# Error Propagation - Estimating Variance

1. Oct 29, 2013

### unscientific

1. The problem statement, all variables and given/known data

Not exactly a homework question, but rather a section in Statistical Data Analysis:

Suppose there is a pdf y(x)[/SUB] that is not completely known, but μi and Vij are known:

2. Relevant equations

3. The attempt at a solution

I understand how <y(x)> ≈ y(μ),

My confusion:

Why does <y(x2)>

1. Imply we square everything throughout?

<[y(μ) + Ʃ[∂y/∂x](xi - μi)]2>

2. give a xi and xj term? Where did the xj come from?

3. Why is it for i≠j when xi and xj are uncorrelated, the expression simplifies to

σ2y ≈ Ʃ[∂y/∂x]2σ2i

Where did the j go?

Last edited: Oct 29, 2013
2. Oct 30, 2013

### Ray Vickson

It told you explicitly where the j "went": it said that $V_{ii} = \sigma_i^2$ and that $V_{ij} = 0$ for $i \neq j$.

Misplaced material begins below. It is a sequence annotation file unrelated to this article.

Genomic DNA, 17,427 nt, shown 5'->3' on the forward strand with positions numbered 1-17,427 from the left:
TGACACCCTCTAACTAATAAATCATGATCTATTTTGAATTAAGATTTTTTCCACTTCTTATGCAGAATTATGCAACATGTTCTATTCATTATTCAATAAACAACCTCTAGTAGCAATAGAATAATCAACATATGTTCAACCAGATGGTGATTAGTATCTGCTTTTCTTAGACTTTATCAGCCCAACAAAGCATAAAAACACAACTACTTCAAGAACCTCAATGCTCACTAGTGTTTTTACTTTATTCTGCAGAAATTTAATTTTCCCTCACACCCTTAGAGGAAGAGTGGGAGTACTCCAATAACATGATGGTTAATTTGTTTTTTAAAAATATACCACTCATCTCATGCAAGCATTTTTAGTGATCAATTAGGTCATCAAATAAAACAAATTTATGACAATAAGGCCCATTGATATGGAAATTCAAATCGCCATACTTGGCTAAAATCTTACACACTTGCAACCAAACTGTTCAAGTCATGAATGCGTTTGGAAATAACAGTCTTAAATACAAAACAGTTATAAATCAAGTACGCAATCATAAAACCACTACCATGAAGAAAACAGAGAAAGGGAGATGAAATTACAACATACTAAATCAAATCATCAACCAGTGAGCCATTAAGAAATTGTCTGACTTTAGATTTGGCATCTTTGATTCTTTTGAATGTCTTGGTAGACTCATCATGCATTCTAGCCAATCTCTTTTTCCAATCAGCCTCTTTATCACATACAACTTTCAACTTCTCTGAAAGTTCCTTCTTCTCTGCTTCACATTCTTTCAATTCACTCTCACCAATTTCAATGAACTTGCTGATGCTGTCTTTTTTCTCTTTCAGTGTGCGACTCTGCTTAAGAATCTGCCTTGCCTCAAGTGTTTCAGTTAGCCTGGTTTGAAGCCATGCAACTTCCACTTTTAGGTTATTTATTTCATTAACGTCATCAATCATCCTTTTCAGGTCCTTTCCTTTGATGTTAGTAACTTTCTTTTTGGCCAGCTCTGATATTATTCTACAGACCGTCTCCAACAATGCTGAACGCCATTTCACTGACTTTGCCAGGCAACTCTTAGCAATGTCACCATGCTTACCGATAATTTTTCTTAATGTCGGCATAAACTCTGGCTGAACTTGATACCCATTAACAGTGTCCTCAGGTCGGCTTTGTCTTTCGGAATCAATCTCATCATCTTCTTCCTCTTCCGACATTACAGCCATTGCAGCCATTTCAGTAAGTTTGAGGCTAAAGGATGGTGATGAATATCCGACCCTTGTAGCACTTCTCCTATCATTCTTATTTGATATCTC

3. Oct 31, 2013

### unscientific

Hmm, that makes sense.

What about the initial derivation? Why did they choose to square the entire RHS when it's a function of (x2) and not f2(x)? And the j's started appearing..

4. Oct 31, 2013

### Ray Vickson

Do you honestly mean to say that you cannot tell the difference between $g(x)^2$ and $g(x^2)$? The paper is working with $g(x)^2$!

5. Oct 31, 2013

### unscientific

Ah I see, but where did the j's come from though? And nothing about y(x2) was said that day.

6. Oct 31, 2013

### Ray Vickson

Try it for yourself: write out $(\sum_{i=1}^3 a_i)^2 = (a_1 + a_2 + a_3)^2$ in complete detail, by expanding out the square. After doing that, re-write the result using summation notation.

This will be my last post on this topic.